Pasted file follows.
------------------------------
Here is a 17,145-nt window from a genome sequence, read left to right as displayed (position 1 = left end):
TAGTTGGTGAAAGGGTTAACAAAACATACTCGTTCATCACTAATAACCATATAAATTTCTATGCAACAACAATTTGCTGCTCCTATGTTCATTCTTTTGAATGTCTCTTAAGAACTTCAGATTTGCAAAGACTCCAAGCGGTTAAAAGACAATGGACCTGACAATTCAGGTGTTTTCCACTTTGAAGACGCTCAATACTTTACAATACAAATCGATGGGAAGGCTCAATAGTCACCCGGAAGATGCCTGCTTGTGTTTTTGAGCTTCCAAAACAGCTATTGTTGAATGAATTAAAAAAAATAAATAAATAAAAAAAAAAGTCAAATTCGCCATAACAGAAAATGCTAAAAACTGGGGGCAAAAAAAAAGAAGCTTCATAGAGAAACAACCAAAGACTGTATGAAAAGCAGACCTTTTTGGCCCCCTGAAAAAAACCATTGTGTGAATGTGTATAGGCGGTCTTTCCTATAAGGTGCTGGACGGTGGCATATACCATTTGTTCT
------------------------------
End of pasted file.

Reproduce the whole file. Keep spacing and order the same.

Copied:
Here is a 17,145-nt window from a genome sequence, read left to right as displayed (position 1 = left end):
TAGTTGGTGAAAGGGTTAACAAAACATACTCGTTCATCACTAATAACCATATAAATTTCTATGCAACAACAATTTGCTGCTCCTATGTTCATTCTTTTGAATGTCTCTTAAGAACTTCAGATTTGCAAAGACTCCAAGCGGTTAAAAGACAATGGACCTGACAATTCAGGTGTTTTCCACTTTGAAGACGCTCAATACTTTACAATACAAATCGATGGGAAGGCTCAATAGTCACCCGGAAGATGCCTGCTTGTGTTTTTGAGCTTCCAAAACAGCTATTGTTGAATGAATTAAAAAAAATAAATAAATAAAAAAAAAAGTCAAATTCGCCATAACAGAAAATGCTAAAAACTGGGGGCAAAAAAAAAGAAGCTTCATAGAGAAACAACCAAAGACTGTATGAAAAGCAGACCTTTTTGGCCCCCTGAAAAAAACCATTGTGTGAATGTGTATAGGCGGTCTTTCCTATAAGGTGCTGGACGGTGGCATATACCATTTGTTCT